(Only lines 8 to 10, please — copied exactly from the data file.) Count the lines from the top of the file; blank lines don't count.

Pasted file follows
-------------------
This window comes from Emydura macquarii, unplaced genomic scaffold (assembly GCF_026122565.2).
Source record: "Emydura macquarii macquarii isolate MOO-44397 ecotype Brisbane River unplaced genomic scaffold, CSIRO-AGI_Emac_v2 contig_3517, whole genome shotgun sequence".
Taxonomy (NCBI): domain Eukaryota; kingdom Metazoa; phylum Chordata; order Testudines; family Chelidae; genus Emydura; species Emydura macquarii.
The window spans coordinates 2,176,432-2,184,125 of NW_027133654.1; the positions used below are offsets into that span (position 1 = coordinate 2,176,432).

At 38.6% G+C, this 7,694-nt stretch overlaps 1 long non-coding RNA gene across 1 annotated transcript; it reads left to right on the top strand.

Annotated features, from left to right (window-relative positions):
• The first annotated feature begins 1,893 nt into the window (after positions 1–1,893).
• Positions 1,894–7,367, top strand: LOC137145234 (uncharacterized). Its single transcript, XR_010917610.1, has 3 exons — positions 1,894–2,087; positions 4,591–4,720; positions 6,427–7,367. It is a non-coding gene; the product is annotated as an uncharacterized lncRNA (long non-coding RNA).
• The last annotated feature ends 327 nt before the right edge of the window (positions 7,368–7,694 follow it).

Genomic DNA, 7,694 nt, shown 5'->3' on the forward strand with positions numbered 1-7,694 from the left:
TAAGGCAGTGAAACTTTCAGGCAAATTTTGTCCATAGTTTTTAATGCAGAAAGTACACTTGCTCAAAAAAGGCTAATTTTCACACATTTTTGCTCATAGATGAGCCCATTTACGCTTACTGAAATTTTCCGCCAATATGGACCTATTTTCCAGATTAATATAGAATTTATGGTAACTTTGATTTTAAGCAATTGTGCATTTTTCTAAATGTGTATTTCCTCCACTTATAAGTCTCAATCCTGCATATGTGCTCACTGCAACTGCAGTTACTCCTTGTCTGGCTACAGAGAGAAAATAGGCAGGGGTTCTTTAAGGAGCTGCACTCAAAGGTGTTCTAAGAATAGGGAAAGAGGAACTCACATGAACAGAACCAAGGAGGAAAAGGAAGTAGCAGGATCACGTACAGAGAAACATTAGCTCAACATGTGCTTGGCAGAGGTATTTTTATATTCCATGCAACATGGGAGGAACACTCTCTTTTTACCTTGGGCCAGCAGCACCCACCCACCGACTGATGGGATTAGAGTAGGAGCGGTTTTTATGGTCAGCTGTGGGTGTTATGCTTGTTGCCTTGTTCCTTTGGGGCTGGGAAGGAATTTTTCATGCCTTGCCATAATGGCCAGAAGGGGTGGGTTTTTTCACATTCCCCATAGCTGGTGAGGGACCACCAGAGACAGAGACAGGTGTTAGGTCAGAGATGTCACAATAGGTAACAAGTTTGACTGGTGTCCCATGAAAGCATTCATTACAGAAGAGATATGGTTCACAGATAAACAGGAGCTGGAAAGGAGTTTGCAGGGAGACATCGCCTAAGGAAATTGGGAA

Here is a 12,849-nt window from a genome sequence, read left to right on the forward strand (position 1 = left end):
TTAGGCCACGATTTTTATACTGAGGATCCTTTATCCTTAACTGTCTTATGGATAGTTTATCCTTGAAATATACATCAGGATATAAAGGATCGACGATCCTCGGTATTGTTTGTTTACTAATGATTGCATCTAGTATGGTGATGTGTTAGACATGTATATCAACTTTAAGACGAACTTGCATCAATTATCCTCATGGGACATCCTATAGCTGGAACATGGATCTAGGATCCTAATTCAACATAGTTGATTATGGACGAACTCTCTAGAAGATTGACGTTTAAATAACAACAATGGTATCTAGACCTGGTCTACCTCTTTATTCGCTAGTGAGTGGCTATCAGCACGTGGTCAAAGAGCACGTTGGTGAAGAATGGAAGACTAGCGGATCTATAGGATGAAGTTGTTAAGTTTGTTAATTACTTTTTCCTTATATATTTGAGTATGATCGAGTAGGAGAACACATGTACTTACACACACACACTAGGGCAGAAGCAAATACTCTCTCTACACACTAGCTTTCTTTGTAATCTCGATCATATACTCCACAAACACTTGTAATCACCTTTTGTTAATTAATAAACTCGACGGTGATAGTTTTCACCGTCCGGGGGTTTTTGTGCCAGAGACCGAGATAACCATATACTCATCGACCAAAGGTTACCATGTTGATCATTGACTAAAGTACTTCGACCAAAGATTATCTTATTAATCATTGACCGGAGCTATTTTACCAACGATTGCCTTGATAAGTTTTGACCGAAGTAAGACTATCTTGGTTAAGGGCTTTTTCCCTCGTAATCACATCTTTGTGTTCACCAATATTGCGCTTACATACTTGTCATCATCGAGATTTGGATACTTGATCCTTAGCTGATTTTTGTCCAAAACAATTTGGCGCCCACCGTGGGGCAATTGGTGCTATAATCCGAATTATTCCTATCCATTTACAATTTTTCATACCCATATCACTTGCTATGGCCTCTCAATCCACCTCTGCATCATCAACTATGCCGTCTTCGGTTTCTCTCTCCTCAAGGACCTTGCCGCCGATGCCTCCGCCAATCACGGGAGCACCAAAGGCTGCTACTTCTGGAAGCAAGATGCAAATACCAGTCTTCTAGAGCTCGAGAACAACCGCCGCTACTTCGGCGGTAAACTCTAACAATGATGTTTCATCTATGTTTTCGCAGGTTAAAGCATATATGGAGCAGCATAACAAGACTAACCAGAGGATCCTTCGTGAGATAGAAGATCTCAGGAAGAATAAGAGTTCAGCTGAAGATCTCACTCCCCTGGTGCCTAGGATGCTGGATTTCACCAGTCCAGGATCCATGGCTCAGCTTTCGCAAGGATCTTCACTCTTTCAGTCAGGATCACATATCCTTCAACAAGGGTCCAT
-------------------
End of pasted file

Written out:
• Positions 1,894–7,367, top strand: LOC137145234 (uncharacterized). Its single transcript, XR_010917610.1, has 3 exons — positions 1,894–2,087; positions 4,591–4,720; positions 6,427–7,367. It is a non-coding gene; the product is annotated as an uncharacterized lncRNA (long non-coding RNA).
• The last annotated feature ends 327 nt before the right edge of the window (positions 7,368–7,694 follow it).

Genomic DNA, 7,694 nt, shown 5'->3' on the forward strand with positions numbered 1-7,694 from the left: